A "0.4596 g" sample of a pure soluble chloride compound is dissolved in water, and all of the chloride ion is precipitated as "AgCl" by the addition of an excess of silver nitrate. The mass of the resulting "AgCl" is found to be "0.6326 g"...?

Sep 5, 2017

%Cl=34.1% by mass..........

Explanation:

Good question......we first determine the mass of chloride present, we gots.....

$A {g}^{+} + C {l}^{-} \rightarrow A g C l \left(s\right) \downarrow$

$\text{Moles of AgCl} = \frac{0.6326 \cdot g}{143.32 \cdot g \cdot m o {l}^{-} 1} = 4.414 \times {10}^{-} 3 \cdot m o l$.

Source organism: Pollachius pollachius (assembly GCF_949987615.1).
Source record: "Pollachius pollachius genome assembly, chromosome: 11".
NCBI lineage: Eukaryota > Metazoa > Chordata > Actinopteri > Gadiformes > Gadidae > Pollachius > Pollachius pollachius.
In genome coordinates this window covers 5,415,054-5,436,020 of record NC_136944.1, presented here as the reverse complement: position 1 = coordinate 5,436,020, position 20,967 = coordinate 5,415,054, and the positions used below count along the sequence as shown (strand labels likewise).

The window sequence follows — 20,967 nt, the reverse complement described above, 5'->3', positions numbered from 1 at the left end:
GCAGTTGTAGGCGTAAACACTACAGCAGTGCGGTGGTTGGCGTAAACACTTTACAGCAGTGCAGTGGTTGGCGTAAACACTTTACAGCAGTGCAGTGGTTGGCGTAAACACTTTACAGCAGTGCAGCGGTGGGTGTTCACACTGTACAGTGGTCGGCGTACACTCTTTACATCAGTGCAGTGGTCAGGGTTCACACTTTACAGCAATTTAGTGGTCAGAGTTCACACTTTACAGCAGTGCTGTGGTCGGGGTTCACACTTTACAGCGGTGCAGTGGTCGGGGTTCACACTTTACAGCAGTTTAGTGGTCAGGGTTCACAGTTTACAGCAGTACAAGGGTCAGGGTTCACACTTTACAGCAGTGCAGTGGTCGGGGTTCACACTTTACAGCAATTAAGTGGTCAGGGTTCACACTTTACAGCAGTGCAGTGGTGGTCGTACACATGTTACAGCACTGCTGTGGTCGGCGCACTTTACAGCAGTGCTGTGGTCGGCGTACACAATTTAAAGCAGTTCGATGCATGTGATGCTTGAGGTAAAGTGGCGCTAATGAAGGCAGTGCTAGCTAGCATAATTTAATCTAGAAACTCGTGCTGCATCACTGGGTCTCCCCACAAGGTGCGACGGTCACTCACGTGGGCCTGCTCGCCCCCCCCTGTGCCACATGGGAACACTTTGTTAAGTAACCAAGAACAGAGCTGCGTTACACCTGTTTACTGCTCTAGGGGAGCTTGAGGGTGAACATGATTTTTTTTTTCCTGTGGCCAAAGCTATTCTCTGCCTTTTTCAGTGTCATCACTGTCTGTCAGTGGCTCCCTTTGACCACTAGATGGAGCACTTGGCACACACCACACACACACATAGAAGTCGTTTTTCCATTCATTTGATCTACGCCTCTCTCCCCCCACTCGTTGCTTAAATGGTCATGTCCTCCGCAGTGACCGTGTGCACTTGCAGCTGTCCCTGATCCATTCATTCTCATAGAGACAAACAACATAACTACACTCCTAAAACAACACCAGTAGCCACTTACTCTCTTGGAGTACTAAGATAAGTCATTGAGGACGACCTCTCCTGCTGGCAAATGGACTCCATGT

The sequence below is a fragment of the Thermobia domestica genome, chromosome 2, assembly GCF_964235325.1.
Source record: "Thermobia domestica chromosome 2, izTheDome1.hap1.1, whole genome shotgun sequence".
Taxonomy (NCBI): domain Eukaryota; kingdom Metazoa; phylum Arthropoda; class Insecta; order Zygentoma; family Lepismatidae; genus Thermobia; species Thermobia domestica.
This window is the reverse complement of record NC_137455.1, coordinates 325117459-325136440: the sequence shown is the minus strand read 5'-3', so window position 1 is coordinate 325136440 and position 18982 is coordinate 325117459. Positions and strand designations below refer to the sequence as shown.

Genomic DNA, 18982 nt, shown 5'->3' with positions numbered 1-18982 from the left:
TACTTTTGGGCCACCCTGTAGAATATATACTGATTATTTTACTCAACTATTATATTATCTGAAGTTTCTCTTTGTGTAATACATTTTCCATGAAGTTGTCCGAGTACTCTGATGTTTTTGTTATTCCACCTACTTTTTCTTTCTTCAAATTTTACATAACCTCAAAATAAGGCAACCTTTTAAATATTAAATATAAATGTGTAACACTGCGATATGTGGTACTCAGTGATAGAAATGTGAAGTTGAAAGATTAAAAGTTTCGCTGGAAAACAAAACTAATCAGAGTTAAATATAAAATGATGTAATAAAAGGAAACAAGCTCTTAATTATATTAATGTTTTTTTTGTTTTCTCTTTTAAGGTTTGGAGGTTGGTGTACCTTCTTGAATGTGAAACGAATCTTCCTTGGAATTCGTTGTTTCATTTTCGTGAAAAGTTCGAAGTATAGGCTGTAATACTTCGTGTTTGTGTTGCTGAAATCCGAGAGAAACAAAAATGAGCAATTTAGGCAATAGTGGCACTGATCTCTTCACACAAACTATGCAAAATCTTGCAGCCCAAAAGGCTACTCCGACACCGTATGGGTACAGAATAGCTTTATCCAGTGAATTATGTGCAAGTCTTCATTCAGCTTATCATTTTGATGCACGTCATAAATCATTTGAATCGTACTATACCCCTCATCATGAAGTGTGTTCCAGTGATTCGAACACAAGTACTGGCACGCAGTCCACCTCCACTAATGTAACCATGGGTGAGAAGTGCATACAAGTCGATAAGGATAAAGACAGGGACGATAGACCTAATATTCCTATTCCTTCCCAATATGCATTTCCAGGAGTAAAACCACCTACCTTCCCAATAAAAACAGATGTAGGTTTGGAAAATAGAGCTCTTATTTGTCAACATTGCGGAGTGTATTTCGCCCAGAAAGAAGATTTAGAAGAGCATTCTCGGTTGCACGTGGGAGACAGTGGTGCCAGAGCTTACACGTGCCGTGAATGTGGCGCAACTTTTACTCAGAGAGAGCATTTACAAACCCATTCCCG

Note that it would not be terribly practical to use silver chloride gravimetrically; it would tend to photo-oxidize, and at any rate it is a very curdy material that would be hard to isolate.......

Now here, chloride anion was the material in deficiency; i.e. silver ion was present in excess.....there was thus a mass of $4.414 \times {10}^{-} 3 \cdot m o l \times 35.45 \cdot g \cdot m o {l}^{-} 1 = 0.1565 \cdot g$ in the original sample.

And so %Cl=(0.1565*g)/(0.4595*g)xx100%=34.1%